Therefore, to determine the DC component in the case in which the chips in a symbol sum to 0, the DC offset is estimated by summing samples of the eight chips in a symbol and dividing by eight.
Group 2 occurs when the sum of the chips is 2+2j, 2−2j, −2+2j or −2−2j. Since the sum of CCK codes is always one of the nine values 0, +/−2, +/−2j, +/−4, and +/−4j, and the receipt of 2+2j, 2−2j, −2+2j or −2−2j does not match any of the nine values, Group 2 necessarily includes symbols with an unmatched real pair and an unmatched imaginary pair. Thus, an unmatched pair of symbols is a pair that does not cancel to an accepted CCK code. Because the transmitted chips of the symbols do not add to zero, adding the chips together does not yield a DC component. According to an embodiment, a pair of real chips, {1, −1} is paired with a pair of imaginary chips {j, −j} to enable canceling of symbol information without impairing DC component information. The sum of these four out of the eight chips sums to 4*DC+n′. The DC offset can then be estimated by dividing the summation so formed by four. Thus, according to a method Group 2 type information is manipulated by collecting pairs of chips, organizing the chips by separating real from imaginary pairs, for those chips that do not cancel out, performing a subtraction operation, and for those chips that do cancel out, performing an addition operation. Thus, for those chips that sum to 2+2j, for example, the received symbol information is: S=[(+j, +j)(+j, −j)(+1, +1)(+1, −1)]. Subtracting the chips that do not cancel out, (+j, +j) and (+1, +1), results in zeroing out the DC component. Adding the chips that cancel out results in doubling the DC component. Therefore, the DC component can be determined by dividing by two. This embodiment discovers the DC component attributable only for those chips that can be added and ignores the DC component attributed to chips that are not considered. Also, a search can be performed to determine which chips provide useful information.
Another embodiment for Group 2 is formed by first noting that transmitted symbols summing to 2+2j or −2−2j are permutations of the paired chips from the set S=[(+1, +j)(+1, +j)(+1, +j)(−1, −j)], or S=[(−1, −j)(−1, −j)(+1, +j)(−1, −j)], respectively.
For (+1, +j), an embodiment directs letting the received chips be represented by (r1, r2) where r1=Ae^{jω}+DC and r2=jAe^{jω}+DC. The noise in the received signals is ignored for simplicity.
According to an embodiment, DC components are isolated by multiplying r1 by −j and adding the resultant product to r2 gives:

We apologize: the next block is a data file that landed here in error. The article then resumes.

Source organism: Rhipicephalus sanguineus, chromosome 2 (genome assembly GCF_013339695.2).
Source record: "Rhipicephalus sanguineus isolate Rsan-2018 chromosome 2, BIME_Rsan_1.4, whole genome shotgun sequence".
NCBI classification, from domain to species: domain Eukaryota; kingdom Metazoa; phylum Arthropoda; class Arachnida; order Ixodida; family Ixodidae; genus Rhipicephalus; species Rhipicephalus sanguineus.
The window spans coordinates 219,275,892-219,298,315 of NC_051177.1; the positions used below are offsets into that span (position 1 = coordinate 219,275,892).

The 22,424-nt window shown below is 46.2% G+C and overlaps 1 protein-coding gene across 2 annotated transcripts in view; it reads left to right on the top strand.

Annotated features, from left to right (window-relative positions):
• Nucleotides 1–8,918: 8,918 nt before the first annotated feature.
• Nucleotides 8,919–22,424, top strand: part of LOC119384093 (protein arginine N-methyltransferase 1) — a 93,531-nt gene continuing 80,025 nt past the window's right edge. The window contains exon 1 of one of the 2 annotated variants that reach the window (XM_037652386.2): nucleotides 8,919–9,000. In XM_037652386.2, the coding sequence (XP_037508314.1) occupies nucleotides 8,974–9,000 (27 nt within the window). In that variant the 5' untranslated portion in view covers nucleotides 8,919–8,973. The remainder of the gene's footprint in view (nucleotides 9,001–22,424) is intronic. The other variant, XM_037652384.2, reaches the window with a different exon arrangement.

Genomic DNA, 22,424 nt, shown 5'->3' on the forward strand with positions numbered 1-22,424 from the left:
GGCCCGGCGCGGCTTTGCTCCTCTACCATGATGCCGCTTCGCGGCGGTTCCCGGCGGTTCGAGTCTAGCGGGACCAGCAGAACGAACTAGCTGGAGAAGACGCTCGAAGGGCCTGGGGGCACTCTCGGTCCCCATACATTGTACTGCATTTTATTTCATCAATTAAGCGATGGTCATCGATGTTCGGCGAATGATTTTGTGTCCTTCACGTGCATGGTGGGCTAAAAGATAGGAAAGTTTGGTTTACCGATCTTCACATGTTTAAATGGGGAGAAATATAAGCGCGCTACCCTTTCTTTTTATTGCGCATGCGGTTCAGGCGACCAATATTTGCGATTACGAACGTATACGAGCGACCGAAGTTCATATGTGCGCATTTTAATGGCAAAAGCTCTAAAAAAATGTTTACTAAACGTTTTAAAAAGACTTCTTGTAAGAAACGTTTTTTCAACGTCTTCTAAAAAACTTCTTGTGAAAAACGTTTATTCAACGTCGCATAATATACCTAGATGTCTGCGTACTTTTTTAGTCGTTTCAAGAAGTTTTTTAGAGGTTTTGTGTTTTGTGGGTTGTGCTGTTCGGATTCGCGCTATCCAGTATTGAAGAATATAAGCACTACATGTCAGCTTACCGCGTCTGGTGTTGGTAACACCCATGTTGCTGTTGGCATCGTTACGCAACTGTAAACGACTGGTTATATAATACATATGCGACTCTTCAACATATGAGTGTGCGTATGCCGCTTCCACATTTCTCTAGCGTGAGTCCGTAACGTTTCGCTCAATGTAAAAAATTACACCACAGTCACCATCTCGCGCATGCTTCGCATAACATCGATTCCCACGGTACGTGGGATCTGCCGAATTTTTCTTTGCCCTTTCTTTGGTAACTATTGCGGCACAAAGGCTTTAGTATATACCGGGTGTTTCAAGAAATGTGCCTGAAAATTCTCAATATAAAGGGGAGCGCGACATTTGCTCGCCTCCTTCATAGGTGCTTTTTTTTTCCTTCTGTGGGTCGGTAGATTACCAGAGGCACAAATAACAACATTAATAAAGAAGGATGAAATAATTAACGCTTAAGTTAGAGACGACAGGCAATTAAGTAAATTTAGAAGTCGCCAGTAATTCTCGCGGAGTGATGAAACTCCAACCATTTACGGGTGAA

−j*r1+r2=−jAe ^{jω} +j*DC+jAe ^{jω} +DC=−j*DC+DC Eqn. 3
The channel changes the magnitude and phase of the transmitted signal from 1, j, −1, or −j into Ae^{jω}, jAe^{jω}, −Ae^{jω}, −jAe^{jω} which enables cancellation of the effects of the transmitted signal from the DC components. Thus, manipulating the received signal to take the combine DC terms results in:
r1+j*r2=j*DC+DC Eqn. 4
To remove the DC component dependence on received signal, equations 3 and 4 are added to provide:
2*DC=(r1+r2)+j*(r2−r1) Eqn. 5
For both the (+1, +j) and the (−1, −j) cases, the same equation results when the real component is multiplied by −j, thereby allowing DC collection regardless of position within the symbol.
For the cases of 2−2j and −2+2j, the possible received symbols are: S=[(+1, −j),(+1, −j),(+1, −j)(−1, +j)] or S=[(−1, +j)(−1, +j)(+1, −j)(−1, +j)].
For (+1, −j), the received signal including channel effects can be represented by:
r1=Ae ^{jω} +DC and r2=−jAe ^{jω} +DC.
Multiplying r1 by j and adding the resultant product to r2 gives:
j*r1+r2=j*DC+DC Eqn. 6
The equations can be manipulated similarly as:
r1−jr2=−j*DC+DC Eqn. 7
Adding Equations 6 and 7 yields:
2*DC=(r1+r2)+j*(r1−r2) Eqn. 8
Similarly, for (−1, +j), the same equation is achieved by multiplying the real component by +j and combining terms.
The above methods provide the basis for using two equations to represent four cases, with (2, +2j) and (−2−2j) being represented by Equation 5 and (2−2j) and (−2 +2j) being represented by Equation 8.
For the case where the sum is (2+2j) or (−2−2j), we use Equation 5. From Equation 5, 2*dc=(r1+r2)+j(r2−r1) for all r1 resulting from a sent chip {1, −1} and r2 resulting from a sent chip {j, −j}. Thus, if the sum of the remodulated symbols yields (2+2j) or (−2−2j), we know that the first part of the DC is ⅛(Σr1+Σr2). Breaking the received chips up into their real and imaginary parts, we have r1=a1+jb1 and r2=a2+jb2. This yields the first part of the DC component:
⅛(Σr1+Σr2)=⅛[(Σa1+Σa2)+j(Σb1+Σb2)]
Likewise, from equation 5 we know that the second part of the DC is ⅛(Σr2−Σr1). Again, breaking the received chips up into their real and imaginary parts yields r1=a1+jb1 and r2=a2+jb2. This yields the second part of the DC component:
⅛j(Σr2−Σr1)=⅛[(Σb1−Σb2)+j(Σa2−Σa1)]
Combining the two provides:
dc=⅛[(Σa1+Σa2+Σb1−Σb2)+j(Σb1+Σb2+Σa2−Σa1)]
Thus, for symbols where the sum is (+2+2j) or (−2−2j), the real and imaginary parts of the DC are found as:
Real part: the real part of the sent reals (a1's) plus the real part of the sent imaginaries (a2's) plus the imaginary part of the sent reals (b1's) minus the imaginary part of the sent imaginaries (b2's)